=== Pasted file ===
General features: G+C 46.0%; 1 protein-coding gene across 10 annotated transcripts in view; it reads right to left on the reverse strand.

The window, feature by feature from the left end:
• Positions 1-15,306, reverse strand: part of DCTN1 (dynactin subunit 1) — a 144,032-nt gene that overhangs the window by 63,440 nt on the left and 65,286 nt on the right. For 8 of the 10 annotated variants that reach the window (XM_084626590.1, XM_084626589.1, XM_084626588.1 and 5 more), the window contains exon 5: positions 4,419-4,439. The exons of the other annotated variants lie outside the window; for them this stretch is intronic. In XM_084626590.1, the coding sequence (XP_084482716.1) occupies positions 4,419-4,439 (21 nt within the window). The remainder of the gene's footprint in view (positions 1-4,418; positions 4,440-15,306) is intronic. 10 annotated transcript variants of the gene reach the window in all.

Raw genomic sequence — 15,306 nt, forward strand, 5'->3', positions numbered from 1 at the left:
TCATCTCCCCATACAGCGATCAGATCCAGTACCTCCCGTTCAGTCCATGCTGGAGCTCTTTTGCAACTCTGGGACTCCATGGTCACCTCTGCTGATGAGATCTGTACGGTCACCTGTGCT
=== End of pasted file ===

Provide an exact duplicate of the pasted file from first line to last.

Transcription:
General features: G+C 46.0%; 1 protein-coding gene across 10 annotated transcripts in view; it reads right to left on the reverse strand.

The window, feature by feature from the left end:
• Positions 1-15,306, reverse strand: part of DCTN1 (dynactin subunit 1) — a 144,032-nt gene that overhangs the window by 63,440 nt on the left and 65,286 nt on the right. For 8 of the 10 annotated variants that reach the window (XM_084626590.1, XM_084626589.1, XM_084626588.1 and 5 more), the window contains exon 5: positions 4,419-4,439. The exons of the other annotated variants lie outside the window; for them this stretch is intronic. In XM_084626590.1, the coding sequence (XP_084482716.1) occupies positions 4,419-4,439 (21 nt within the window). The remainder of the gene's footprint in view (positions 1-4,418; positions 4,440-15,306) is intronic. 10 annotated transcript variants of the gene reach the window in all.

Raw genomic sequence — 15,306 nt, forward strand, 5'->3', positions numbered from 1 at the left:
TCATCTCCCCATACAGCGATCAGATCCAGTACCTCCCGTTCAGTCCATGCTGGAGCTCTTTTGCAACTCTGGGACTCCATGGTCACCTCTGCTGATGAGATCTGTACGGTCACCTGTGCT